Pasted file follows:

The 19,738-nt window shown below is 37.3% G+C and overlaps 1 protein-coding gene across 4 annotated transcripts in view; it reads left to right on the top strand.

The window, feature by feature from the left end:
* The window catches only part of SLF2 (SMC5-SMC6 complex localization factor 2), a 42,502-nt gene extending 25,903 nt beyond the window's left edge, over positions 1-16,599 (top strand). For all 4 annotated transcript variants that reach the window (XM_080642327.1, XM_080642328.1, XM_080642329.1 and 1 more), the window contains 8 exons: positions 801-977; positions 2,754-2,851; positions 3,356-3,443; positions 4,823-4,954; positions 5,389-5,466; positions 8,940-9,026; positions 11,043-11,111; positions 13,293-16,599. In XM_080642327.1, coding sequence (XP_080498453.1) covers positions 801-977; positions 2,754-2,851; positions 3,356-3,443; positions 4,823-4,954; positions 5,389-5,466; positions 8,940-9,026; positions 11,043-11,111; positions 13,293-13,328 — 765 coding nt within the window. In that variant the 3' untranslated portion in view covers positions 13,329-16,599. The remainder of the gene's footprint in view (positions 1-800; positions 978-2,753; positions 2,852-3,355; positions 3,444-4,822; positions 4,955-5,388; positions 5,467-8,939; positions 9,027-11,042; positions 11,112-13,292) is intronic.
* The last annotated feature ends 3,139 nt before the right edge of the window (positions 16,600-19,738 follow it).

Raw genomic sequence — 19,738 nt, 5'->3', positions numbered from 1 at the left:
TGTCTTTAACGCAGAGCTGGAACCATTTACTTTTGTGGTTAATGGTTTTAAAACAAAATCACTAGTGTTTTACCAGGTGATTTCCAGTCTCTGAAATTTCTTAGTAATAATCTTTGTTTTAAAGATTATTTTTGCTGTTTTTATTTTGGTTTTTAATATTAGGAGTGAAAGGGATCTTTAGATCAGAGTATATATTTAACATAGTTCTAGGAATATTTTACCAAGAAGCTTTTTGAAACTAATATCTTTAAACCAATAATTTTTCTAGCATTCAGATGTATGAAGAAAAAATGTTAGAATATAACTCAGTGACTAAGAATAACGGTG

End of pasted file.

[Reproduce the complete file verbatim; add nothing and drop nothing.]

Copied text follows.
The 19,738-nt window shown below is 37.3% G+C and overlaps 1 protein-coding gene across 4 annotated transcripts in view; it reads left to right on the top strand.

The window, feature by feature from the left end:
* The window catches only part of SLF2 (SMC5-SMC6 complex localization factor 2), a 42,502-nt gene extending 25,903 nt beyond the window's left edge, over positions 1-16,599 (top strand). For all 4 annotated transcript variants that reach the window (XM_080642327.1, XM_080642328.1, XM_080642329.1 and 1 more), the window contains 8 exons: positions 801-977; positions 2,754-2,851; positions 3,356-3,443; positions 4,823-4,954; positions 5,389-5,466; positions 8,940-9,026; positions 11,043-11,111; positions 13,293-16,599. In XM_080642327.1, coding sequence (XP_080498453.1) covers positions 801-977; positions 2,754-2,851; positions 3,356-3,443; positions 4,823-4,954; positions 5,389-5,466; positions 8,940-9,026; positions 11,043-11,111; positions 13,293-13,328 — 765 coding nt within the window. In that variant the 3' untranslated portion in view covers positions 13,329-16,599. The remainder of the gene's footprint in view (positions 1-800; positions 978-2,753; positions 2,852-3,355; positions 3,444-4,822; positions 4,955-5,388; positions 5,467-8,939; positions 9,027-11,042; positions 11,112-13,292) is intronic.
* The last annotated feature ends 3,139 nt before the right edge of the window (positions 16,600-19,738 follow it).

Raw genomic sequence — 19,738 nt, 5'->3', positions numbered from 1 at the left:
TGTCTTTAACGCAGAGCTGGAACCATTTACTTTTGTGGTTAATGGTTTTAAAACAAAATCACTAGTGTTTTACCAGGTGATTTCCAGTCTCTGAAATTTCTTAGTAATAATCTTTGTTTTAAAGATTATTTTTGCTGTTTTTATTTTGGTTTTTAATATTAGGAGTGAAAGGGATCTTTAGATCAGAGTATATATTTAACATAGTTCTAGGAATATTTTACCAAGAAGCTTTTTGAAACTAATATCTTTAAACCAATAATTTTTCTAGCATTCAGATGTATGAAGAAAAAATGTTAGAATATAACTCAGTGACTAAGAATAACGGTG